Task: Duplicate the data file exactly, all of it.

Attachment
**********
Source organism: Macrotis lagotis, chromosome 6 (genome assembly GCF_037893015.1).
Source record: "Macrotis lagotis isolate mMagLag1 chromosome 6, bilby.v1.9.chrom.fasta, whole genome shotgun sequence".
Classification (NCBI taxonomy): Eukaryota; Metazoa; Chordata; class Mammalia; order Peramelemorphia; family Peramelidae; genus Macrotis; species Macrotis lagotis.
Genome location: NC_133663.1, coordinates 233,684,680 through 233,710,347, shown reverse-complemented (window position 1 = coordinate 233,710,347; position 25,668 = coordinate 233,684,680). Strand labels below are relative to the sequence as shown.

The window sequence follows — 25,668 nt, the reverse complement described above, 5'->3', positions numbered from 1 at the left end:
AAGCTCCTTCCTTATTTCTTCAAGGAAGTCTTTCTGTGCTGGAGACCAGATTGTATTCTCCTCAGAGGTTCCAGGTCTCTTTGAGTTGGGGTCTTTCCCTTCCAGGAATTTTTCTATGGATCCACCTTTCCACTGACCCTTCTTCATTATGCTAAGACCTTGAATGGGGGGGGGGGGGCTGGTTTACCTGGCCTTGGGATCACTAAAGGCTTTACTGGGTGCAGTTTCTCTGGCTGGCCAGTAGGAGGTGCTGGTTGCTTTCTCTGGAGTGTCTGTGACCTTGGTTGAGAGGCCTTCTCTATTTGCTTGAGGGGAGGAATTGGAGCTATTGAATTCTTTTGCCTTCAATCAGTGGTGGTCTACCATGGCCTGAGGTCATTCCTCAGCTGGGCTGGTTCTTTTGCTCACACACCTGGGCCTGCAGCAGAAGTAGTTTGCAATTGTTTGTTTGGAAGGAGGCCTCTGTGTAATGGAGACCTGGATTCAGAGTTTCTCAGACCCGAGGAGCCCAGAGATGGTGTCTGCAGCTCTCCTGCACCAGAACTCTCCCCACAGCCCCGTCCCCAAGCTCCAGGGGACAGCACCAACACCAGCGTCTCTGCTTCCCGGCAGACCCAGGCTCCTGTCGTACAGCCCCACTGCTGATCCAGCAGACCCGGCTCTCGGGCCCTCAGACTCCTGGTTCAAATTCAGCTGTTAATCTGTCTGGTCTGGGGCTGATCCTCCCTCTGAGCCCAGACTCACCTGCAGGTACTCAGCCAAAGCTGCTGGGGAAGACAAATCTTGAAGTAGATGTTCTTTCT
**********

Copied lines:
Source organism: Macrotis lagotis, chromosome 6 (genome assembly GCF_037893015.1).
Source record: "Macrotis lagotis isolate mMagLag1 chromosome 6, bilby.v1.9.chrom.fasta, whole genome shotgun sequence".
Classification (NCBI taxonomy): Eukaryota; Metazoa; Chordata; class Mammalia; order Peramelemorphia; family Peramelidae; genus Macrotis; species Macrotis lagotis.
Genome location: NC_133663.1, coordinates 233,684,680 through 233,710,347, shown reverse-complemented (window position 1 = coordinate 233,710,347; position 25,668 = coordinate 233,684,680). Strand labels below are relative to the sequence as shown.

The window sequence follows — 25,668 nt, the reverse complement described above, 5'->3', positions numbered from 1 at the left end:
AAGCTCCTTCCTTATTTCTTCAAGGAAGTCTTTCTGTGCTGGAGACCAGATTGTATTCTCCTCAGAGGTTCCAGGTCTCTTTGAGTTGGGGTCTTTCCCTTCCAGGAATTTTTCTATGGATCCACCTTTCCACTGACCCTTCTTCATTATGCTAAGACCTTGAATGGGGGGGGGGGGGCTGGTTTACCTGGCCTTGGGATCACTAAAGGCTTTACTGGGTGCAGTTTCTCTGGCTGGCCAGTAGGAGGTGCTGGTTGCTTTCTCTGGAGTGTCTGTGACCTTGGTTGAGAGGCCTTCTCTATTTGCTTGAGGGGAGGAATTGGAGCTATTGAATTCTTTTGCCTTCAATCAGTGGTGGTCTACCATGGCCTGAGGTCATTCCTCAGCTGGGCTGGTTCTTTTGCTCACACACCTGGGCCTGCAGCAGAAGTAGTTTGCAATTGTTTGTTTGGAAGGAGGCCTCTGTGTAATGGAGACCTGGATTCAGAGTTTCTCAGACCCGAGGAGCCCAGAGATGGTGTCTGCAGCTCTCCTGCACCAGAACTCTCCCCACAGCCCCGTCCCCAAGCTCCAGGGGACAGCACCAACACCAGCGTCTCTGCTTCCCGGCAGACCCAGGCTCCTGTCGTACAGCCCCACTGCTGATCCAGCAGACCCGGCTCTCGGGCCCTCAGACTCCTGGTTCAAATTCAGCTGTTAATCTGTCTGGTCTGGGGCTGATCCTCCCTCTGAGCCCAGACTCACCTGCAGGTACTCAGCCAAAGCTGCTGGGGAAGACAAATCTTGAAGTAGATGTTCTTTCT